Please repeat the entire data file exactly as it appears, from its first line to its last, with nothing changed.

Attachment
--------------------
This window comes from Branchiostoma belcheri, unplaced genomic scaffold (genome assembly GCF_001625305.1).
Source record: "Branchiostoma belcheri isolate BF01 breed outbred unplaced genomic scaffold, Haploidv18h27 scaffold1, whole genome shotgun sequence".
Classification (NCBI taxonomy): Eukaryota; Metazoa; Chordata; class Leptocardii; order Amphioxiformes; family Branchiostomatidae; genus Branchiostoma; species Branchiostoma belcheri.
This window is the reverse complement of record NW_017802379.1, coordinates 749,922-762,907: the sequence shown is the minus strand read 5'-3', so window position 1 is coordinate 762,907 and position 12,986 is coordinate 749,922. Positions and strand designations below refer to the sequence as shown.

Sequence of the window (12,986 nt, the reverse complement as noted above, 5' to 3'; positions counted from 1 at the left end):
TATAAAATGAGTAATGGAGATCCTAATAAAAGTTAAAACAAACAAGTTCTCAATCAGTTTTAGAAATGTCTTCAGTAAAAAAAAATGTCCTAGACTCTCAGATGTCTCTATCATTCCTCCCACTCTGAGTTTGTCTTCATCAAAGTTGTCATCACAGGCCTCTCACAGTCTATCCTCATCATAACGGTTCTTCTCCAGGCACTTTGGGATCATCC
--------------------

This window comes from Branchiostoma belcheri, unplaced genomic scaffold (genome assembly GCF_001625305.1).
Source record: "Branchiostoma belcheri isolate BF01 breed outbred unplaced genomic scaffold, Haploidv18h27 scaffold1, whole genome shotgun sequence".
Classification (NCBI taxonomy): Eukaryota; Metazoa; Chordata; class Leptocardii; order Amphioxiformes; family Branchiostomatidae; genus Branchiostoma; species Branchiostoma belcheri.
This window is the reverse complement of record NW_017802379.1, coordinates 749,922-762,907: the sequence shown is the minus strand read 5'-3', so window position 1 is coordinate 762,907 and position 12,986 is coordinate 749,922. Positions and strand designations below refer to the sequence as shown.

Sequence of the window (12,986 nt, the reverse complement as noted above, 5' to 3'; positions counted from 1 at the left end):
TATAAAATGAGTAATGGAGATCCTAATAAAAGTTAAAACAAACAAGTTCTCAATCAGTTTTAGAAATGTCTTCAGTAAAAAAAAATGTCCTAGACTCTCAGATGTCTCTATCATTCCTCCCACTCTGAGTTTGTCTTCATCAAAGTTGTCATCACAGGCCTCTCACAGTCTATCCTCATCATAACGGTTCTTCTCCAGGCACTTTGGGATCATCC